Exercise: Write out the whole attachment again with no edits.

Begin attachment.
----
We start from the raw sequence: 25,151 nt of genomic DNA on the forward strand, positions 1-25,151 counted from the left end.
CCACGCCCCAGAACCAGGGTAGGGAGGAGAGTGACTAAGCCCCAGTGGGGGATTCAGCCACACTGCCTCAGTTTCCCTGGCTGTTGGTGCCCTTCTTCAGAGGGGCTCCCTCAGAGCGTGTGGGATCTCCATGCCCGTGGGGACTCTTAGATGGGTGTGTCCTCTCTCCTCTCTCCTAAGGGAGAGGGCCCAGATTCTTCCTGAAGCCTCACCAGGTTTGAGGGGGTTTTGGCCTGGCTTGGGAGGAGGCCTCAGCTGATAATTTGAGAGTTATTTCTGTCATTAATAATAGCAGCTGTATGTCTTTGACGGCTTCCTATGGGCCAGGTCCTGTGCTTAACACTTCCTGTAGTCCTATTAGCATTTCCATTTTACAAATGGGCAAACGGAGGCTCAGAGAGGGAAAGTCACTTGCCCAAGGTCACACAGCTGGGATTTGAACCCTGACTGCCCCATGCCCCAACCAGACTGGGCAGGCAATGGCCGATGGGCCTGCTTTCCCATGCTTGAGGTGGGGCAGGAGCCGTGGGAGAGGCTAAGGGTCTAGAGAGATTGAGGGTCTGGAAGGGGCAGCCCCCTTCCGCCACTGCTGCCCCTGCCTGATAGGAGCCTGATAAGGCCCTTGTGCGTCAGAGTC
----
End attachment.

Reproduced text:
We start from the raw sequence: 25,151 nt of genomic DNA on the forward strand, positions 1-25,151 counted from the left end.
CCACGCCCCAGAACCAGGGTAGGGAGGAGAGTGACTAAGCCCCAGTGGGGGATTCAGCCACACTGCCTCAGTTTCCCTGGCTGTTGGTGCCCTTCTTCAGAGGGGCTCCCTCAGAGCGTGTGGGATCTCCATGCCCGTGGGGACTCTTAGATGGGTGTGTCCTCTCTCCTCTCTCCTAAGGGAGAGGGCCCAGATTCTTCCTGAAGCCTCACCAGGTTTGAGGGGGTTTTGGCCTGGCTTGGGAGGAGGCCTCAGCTGATAATTTGAGAGTTATTTCTGTCATTAATAATAGCAGCTGTATGTCTTTGACGGCTTCCTATGGGCCAGGTCCTGTGCTTAACACTTCCTGTAGTCCTATTAGCATTTCCATTTTACAAATGGGCAAACGGAGGCTCAGAGAGGGAAAGTCACTTGCCCAAGGTCACACAGCTGGGATTTGAACCCTGACTGCCCCATGCCCCAACCAGACTGGGCAGGCAATGGCCGATGGGCCTGCTTTCCCATGCTTGAGGTGGGGCAGGAGCCGTGGGAGAGGCTAAGGGTCTAGAGAGATTGAGGGTCTGGAAGGGGCAGCCCCCTTCCGCCACTGCTGCCCCTGCCTGATAGGAGCCTGATAAGGCCCTTGTGCGTCAGAGTC